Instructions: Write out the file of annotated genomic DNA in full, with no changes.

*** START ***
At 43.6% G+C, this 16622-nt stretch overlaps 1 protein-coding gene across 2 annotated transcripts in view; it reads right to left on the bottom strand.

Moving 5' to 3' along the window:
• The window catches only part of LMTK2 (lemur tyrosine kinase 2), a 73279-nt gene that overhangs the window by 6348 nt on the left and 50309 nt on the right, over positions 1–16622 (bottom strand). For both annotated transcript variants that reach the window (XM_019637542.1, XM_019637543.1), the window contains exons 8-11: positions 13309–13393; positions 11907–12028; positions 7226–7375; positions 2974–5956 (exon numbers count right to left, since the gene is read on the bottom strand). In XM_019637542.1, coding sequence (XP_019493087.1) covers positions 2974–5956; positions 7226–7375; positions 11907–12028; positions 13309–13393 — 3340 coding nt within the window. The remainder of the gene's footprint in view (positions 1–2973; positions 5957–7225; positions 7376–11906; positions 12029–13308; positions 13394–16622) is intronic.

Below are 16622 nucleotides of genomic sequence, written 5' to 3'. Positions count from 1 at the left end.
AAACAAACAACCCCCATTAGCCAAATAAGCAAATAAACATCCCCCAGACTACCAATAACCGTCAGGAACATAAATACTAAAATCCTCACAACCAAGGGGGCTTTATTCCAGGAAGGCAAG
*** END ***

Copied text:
At 43.6% G+C, this 16622-nt stretch overlaps 1 protein-coding gene across 2 annotated transcripts in view; it reads right to left on the bottom strand.

Moving 5' to 3' along the window:
• The window catches only part of LMTK2 (lemur tyrosine kinase 2), a 73279-nt gene that overhangs the window by 6348 nt on the left and 50309 nt on the right, over positions 1–16622 (bottom strand). For both annotated transcript variants that reach the window (XM_019637542.1, XM_019637543.1), the window contains exons 8-11: positions 13309–13393; positions 11907–12028; positions 7226–7375; positions 2974–5956 (exon numbers count right to left, since the gene is read on the bottom strand). In XM_019637542.1, coding sequence (XP_019493087.1) covers positions 2974–5956; positions 7226–7375; positions 11907–12028; positions 13309–13393 — 3340 coding nt within the window. The remainder of the gene's footprint in view (positions 1–2973; positions 5957–7225; positions 7376–11906; positions 12029–13308; positions 13394–16622) is intronic.

Below are 16622 nucleotides of genomic sequence, written 5' to 3'. Positions count from 1 at the left end.
AAACAAACAACCCCCATTAGCCAAATAAGCAAATAAACATCCCCCAGACTACCAATAACCGTCAGGAACATAAATACTAAAATCCTCACAACCAAGGGGGCTTTATTCCAGGAAGGCAAG